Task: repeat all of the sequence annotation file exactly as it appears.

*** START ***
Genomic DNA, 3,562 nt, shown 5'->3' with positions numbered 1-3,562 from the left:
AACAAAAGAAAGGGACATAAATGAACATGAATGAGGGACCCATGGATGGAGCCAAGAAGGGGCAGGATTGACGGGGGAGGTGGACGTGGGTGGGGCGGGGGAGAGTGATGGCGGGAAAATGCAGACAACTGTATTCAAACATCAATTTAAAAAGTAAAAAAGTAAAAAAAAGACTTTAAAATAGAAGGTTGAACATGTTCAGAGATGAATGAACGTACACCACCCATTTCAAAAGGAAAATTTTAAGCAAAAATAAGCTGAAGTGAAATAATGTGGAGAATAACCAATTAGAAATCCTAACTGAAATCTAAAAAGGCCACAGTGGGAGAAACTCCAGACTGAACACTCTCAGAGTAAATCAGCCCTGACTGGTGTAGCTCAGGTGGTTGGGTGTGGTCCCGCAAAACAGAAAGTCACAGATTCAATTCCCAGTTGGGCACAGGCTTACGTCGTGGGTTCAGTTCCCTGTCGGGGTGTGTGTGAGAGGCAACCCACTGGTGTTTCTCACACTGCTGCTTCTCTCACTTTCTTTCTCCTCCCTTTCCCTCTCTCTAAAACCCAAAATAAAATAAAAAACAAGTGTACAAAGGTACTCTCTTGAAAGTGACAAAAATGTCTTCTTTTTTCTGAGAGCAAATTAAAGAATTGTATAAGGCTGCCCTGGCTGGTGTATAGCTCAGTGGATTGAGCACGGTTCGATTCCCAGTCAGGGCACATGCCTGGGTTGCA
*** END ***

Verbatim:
Genomic DNA, 3,562 nt, shown 5'->3' with positions numbered 1-3,562 from the left:
AACAAAAGAAAGGGACATAAATGAACATGAATGAGGGACCCATGGATGGAGCCAAGAAGGGGCAGGATTGACGGGGGAGGTGGACGTGGGTGGGGCGGGGGAGAGTGATGGCGGGAAAATGCAGACAACTGTATTCAAACATCAATTTAAAAAGTAAAAAAGTAAAAAAAAGACTTTAAAATAGAAGGTTGAACATGTTCAGAGATGAATGAACGTACACCACCCATTTCAAAAGGAAAATTTTAAGCAAAAATAAGCTGAAGTGAAATAATGTGGAGAATAACCAATTAGAAATCCTAACTGAAATCTAAAAAGGCCACAGTGGGAGAAACTCCAGACTGAACACTCTCAGAGTAAATCAGCCCTGACTGGTGTAGCTCAGGTGGTTGGGTGTGGTCCCGCAAAACAGAAAGTCACAGATTCAATTCCCAGTTGGGCACAGGCTTACGTCGTGGGTTCAGTTCCCTGTCGGGGTGTGTGTGAGAGGCAACCCACTGGTGTTTCTCACACTGCTGCTTCTCTCACTTTCTTTCTCCTCCCTTTCCCTCTCTCTAAAACCCAAAATAAAATAAAAAACAAGTGTACAAAGGTACTCTCTTGAAAGTGACAAAAATGTCTTCTTTTTTCTGAGAGCAAATTAAAGAATTGTATAAGGCTGCCCTGGCTGGTGTATAGCTCAGTGGATTGAGCACGGTTCGATTCCCAGTCAGGGCACATGCCTGGGTTGCA